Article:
Fasting with prayer is one of the mightiest weapons a believer has been given to use. Yet some of us are in this war without this key combination. In Matthew 6:16, Jesus said, “when you fast” not if you fast. Praying in the Holy Spirit and fasting is a double-edged weapon of great value for seeing breakthrough, releasing or shifting things in the spiritual dimension, and for breaking religious rituals and spiritual staleness in our lives.
Prayer is the engine room that propels the purpose of heaven along. Fasting is connected to prayer, so it is part of the engine room, but it also focuses on dealing with the vessel or container – us (our flesh). The Lord has not called us to be ordinary people, caught up in comfortable lifestyles and instant gratification, but a people who will walk in the power of the Lord to bring God’s Kingdom on earth.
Prayer is the engine room that propels the purpose of heaven along. Fasting is connected to prayer…but it also focuses on dealing with the vessel
Much like tithing is a concrete way of expressing our trust in God, fasting and prayer is a physical way of expressing that we don’t belong to ourselves – we are His and we trust in Him for the breakthrough we need or His strength to sustain us. It’s a humility which says, “Jesus, only You can do this.” It’s a way to intensify our prayer times by denying the body food and dying to our earthly pleasures.
Prayer and fasting is not only for stripping away worldly distractions to refocus our attention on heavenly things, but is often also a response of our souls to something God is doing or wants to do. The inspiration to fast comes from the Lord, not us.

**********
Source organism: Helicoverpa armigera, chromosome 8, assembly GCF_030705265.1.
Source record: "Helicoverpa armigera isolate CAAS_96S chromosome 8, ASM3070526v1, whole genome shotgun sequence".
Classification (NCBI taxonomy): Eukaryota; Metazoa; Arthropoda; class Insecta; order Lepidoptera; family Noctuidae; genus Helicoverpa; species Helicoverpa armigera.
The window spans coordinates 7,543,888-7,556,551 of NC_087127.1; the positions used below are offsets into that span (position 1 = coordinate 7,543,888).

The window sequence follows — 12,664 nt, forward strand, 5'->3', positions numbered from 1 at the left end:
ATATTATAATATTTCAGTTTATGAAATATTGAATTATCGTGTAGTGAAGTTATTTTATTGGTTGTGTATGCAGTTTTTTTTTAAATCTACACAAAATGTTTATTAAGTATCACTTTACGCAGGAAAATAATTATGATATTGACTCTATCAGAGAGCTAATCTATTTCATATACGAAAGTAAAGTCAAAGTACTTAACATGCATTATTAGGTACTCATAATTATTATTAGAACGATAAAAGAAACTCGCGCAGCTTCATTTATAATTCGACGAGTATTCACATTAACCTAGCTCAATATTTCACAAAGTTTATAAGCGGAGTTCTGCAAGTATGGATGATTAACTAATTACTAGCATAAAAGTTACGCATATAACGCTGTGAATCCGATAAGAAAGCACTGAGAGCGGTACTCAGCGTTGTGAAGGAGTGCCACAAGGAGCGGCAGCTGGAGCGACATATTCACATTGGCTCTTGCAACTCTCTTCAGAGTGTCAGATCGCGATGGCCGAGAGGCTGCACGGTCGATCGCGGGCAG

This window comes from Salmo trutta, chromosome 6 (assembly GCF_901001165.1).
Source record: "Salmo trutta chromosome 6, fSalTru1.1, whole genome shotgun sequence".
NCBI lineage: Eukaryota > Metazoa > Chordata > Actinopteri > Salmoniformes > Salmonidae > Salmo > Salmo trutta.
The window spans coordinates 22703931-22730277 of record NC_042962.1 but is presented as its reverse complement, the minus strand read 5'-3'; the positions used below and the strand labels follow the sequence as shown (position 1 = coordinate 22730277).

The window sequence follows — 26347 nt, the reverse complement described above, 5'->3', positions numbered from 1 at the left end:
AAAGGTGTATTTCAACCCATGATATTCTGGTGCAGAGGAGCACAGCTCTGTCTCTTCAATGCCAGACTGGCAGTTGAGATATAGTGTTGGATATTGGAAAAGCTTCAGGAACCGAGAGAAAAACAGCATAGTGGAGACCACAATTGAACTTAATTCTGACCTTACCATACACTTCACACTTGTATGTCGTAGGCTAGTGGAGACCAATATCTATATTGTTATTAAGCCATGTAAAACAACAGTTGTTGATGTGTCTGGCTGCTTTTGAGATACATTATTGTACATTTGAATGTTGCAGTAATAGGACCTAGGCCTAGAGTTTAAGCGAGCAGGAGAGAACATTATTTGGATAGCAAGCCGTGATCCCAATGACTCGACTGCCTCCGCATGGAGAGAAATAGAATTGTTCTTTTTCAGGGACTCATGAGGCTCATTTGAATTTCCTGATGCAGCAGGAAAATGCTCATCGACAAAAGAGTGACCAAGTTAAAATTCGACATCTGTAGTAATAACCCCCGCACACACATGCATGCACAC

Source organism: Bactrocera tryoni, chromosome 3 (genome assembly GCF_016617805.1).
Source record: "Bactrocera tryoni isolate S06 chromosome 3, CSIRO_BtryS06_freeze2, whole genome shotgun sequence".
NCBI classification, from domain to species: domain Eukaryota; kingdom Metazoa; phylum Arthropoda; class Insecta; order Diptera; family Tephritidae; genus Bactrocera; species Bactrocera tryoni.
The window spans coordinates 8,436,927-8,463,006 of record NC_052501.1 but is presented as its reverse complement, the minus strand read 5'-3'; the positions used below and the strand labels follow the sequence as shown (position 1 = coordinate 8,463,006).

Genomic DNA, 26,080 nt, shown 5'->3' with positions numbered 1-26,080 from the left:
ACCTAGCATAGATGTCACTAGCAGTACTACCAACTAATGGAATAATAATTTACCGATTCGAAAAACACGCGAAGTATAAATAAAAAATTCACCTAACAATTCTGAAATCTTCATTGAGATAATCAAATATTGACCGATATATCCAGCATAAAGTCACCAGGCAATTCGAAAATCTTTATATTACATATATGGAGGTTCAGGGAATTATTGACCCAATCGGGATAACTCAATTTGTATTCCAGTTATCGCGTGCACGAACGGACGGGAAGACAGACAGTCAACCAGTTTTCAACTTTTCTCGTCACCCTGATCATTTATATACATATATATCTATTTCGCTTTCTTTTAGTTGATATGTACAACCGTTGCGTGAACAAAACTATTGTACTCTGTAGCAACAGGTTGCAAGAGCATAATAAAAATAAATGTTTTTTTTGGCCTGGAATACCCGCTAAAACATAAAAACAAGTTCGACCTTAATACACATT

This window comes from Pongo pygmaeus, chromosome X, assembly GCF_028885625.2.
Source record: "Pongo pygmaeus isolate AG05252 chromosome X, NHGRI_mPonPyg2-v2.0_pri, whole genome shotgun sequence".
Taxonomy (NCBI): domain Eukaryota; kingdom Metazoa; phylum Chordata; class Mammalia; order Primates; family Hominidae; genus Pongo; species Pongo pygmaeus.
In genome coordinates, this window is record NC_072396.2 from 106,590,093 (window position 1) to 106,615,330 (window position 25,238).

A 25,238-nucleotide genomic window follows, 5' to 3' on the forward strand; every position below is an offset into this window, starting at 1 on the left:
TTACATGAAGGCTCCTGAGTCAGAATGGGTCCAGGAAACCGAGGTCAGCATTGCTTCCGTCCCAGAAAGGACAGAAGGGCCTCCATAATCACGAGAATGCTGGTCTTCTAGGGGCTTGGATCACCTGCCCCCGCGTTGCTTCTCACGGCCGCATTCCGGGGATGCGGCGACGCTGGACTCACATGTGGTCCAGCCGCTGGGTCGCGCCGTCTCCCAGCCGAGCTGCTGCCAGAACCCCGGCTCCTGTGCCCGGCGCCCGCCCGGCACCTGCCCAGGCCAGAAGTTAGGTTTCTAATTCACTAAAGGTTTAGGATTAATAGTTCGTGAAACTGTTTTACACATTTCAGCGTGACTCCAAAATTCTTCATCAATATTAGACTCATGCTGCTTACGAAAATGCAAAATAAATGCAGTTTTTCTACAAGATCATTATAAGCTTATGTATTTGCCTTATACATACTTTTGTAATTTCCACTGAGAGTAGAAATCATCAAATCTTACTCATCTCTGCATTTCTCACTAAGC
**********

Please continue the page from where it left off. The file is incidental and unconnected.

Fasting in the Bible
In Isaiah 58:5-10 we see that the Father is far more interested in the secret place than in our displays of ‘spirituality’ in front of other people. Fasting can be fruitless when done incorrectly, but God’s true fast is as much about inward holiness as it is about outward displays of holiness.
The Bible is filled with accounts of the people of God who fasted and prayed. A close study of their lives shows that they gained great spiritual strength from fasting and prayer that they otherwise may not have received. And they saw the Lord move. Do we yearn to see Him move in power today?
Fasting was an expected discipline in both the Old and New Testaments.
- Moses – fasted for 40 days and 40 nights on two closely separated occasions – an incredible feat. (Deuteronomy 9:9;18-25;10:10)
- Joshua – when his predecessor, Moses, went to meet the Ancient of Days on the mountain, he took Joshua with him. While God only called Moses to enter the cloud that fell over the mountain, Joshua remained on the mountain with him, meaning they both ate nothing for those 40 days and 40 nights. (Exodus 24:13-18; 32:15-17)
- Elijah – this prophet also fasted for 40 days and 40 nights when he ran into the wilderness alone to escape Jezebel who threatened to kill him. An angel fed him before he travelled more than 140 miles in 40 days, on the strength of that meal alone. (1 Kings 19:7-8)
- Ezra – called a corporate fast for protection on their journey. (Ezra 8:21-22)
- Esther – called a three-day fast to beseech the Lord to protect the Jewish nation from the schemes of Haman. (Esther 4:16)
- Daniel – also fasted while praying earnestly for God’s people.
- David – fasted and prayed until his knees were weak and his body gaunt. (Psalm 109:24)
- Anna – the temple prophetess, who prophesied about Jesus, worshipped and fasted day and night. (Luke 2:36-38)
- Jesus – was filled with the Spirit at His baptism and then led into the wilderness by the Spirit for 40 days and nights of fasting and temptation by the enemy. He then returned to Galilee where He performed signs, wonders and miracles, and His ministry began.
- Paul and Barnabas – were fasting and praying with the church in Antioch when the Lord suddenly released them into apostolic ministry. (Acts 13:2)
Early Christian Lifestyles